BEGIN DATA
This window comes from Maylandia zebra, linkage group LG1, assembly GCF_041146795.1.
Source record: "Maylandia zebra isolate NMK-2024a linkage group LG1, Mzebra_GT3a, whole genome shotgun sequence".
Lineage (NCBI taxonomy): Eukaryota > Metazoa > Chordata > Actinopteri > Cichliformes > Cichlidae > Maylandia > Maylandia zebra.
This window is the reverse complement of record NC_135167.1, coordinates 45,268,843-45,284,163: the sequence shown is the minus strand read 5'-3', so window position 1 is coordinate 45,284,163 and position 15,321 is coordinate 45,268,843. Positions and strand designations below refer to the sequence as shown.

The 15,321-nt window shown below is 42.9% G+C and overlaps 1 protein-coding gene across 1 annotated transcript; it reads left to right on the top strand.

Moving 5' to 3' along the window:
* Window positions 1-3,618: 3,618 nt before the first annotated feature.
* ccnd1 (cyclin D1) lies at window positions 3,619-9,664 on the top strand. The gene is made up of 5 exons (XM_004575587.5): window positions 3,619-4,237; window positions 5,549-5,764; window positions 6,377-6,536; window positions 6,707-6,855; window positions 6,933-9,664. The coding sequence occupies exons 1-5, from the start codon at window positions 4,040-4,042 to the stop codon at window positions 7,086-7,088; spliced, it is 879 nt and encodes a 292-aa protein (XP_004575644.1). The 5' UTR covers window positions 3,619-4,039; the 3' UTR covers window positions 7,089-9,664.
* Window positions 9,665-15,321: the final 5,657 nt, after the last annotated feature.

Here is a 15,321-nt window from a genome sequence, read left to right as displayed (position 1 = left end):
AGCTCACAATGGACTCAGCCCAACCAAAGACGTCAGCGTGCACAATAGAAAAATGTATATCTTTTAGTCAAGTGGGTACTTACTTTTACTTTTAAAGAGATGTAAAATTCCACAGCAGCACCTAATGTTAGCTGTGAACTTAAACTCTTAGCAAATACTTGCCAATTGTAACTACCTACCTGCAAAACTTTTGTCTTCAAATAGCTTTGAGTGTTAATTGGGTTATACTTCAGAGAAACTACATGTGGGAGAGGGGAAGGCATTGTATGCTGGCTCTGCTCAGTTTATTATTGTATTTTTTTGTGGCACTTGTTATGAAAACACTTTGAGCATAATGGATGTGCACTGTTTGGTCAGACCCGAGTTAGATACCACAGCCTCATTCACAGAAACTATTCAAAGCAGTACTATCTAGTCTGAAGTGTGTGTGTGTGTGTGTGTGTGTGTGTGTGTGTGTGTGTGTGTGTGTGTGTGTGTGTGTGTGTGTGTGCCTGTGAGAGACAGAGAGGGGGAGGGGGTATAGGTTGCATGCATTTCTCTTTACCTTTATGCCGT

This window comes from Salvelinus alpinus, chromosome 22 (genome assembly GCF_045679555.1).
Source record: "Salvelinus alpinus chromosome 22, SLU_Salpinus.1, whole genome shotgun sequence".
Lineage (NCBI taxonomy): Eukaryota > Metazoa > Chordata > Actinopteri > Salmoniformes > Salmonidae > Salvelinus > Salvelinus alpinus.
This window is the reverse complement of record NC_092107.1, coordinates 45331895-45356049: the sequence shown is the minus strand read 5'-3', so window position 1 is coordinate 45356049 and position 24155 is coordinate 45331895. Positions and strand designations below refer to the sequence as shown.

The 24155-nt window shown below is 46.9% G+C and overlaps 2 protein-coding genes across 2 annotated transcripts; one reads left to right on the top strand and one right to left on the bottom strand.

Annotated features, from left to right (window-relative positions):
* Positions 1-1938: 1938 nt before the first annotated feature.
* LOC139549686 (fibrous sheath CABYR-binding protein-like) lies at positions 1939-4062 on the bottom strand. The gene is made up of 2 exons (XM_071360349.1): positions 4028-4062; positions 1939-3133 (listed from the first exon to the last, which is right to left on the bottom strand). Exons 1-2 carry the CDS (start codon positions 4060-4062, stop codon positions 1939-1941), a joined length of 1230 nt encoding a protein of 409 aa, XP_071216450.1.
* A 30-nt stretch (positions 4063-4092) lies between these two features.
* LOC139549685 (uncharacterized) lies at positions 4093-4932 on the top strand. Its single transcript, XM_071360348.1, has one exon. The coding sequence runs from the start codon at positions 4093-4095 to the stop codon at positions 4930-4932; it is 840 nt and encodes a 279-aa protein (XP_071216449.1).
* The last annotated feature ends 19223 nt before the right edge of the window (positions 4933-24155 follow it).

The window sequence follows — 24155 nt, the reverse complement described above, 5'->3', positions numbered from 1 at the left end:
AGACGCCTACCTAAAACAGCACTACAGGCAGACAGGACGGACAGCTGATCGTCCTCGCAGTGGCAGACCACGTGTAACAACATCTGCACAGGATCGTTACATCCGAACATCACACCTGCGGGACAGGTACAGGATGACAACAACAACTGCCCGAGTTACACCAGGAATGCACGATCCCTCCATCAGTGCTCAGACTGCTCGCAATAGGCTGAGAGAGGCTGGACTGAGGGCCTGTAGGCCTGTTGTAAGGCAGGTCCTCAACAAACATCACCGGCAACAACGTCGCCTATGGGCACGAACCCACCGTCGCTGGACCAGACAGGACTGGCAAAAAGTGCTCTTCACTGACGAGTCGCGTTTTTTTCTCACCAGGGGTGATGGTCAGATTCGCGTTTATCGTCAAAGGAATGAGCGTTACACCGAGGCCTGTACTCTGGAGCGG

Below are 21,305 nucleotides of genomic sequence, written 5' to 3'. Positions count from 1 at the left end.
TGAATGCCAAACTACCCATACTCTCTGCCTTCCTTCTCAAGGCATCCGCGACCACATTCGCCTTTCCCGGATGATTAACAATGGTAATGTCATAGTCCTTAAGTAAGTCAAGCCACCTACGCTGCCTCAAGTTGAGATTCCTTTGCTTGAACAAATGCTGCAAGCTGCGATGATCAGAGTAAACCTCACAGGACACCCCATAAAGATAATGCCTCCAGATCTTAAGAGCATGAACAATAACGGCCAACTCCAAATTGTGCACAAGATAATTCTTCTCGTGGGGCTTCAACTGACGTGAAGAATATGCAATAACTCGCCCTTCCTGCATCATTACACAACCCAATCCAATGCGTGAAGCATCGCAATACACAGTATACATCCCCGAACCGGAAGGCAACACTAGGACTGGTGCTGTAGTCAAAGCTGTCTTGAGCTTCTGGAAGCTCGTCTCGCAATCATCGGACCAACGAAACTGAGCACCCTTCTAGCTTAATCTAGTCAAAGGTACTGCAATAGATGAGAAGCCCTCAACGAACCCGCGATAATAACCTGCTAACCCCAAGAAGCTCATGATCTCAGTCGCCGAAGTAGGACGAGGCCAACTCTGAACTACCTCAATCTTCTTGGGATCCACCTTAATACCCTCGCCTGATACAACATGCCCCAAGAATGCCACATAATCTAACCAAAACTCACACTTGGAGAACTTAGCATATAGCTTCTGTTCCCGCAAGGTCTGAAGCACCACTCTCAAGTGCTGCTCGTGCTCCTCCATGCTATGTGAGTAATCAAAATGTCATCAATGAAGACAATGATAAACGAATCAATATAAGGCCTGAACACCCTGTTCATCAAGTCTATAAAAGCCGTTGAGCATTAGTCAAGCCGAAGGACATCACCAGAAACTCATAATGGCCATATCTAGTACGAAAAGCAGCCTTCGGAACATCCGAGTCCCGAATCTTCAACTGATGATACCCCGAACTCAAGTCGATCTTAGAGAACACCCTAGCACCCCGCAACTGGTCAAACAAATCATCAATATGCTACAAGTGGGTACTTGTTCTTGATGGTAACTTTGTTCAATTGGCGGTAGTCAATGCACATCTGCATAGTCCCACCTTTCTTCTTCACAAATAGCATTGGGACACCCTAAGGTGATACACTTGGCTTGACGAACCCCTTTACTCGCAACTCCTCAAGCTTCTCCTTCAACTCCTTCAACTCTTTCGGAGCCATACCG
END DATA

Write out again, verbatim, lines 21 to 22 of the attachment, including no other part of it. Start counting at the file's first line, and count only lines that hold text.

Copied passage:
* LOC139549685 (uncharacterized) lies at positions 4093-4932 on the top strand. Its single transcript, XM_071360348.1, has one exon. The coding sequence runs from the start codon at positions 4093-4095 to the stop codon at positions 4930-4932; it is 840 nt and encodes a 279-aa protein (XP_071216449.1).
* The last annotated feature ends 19223 nt before the right edge of the window (positions 4933-24155 follow it).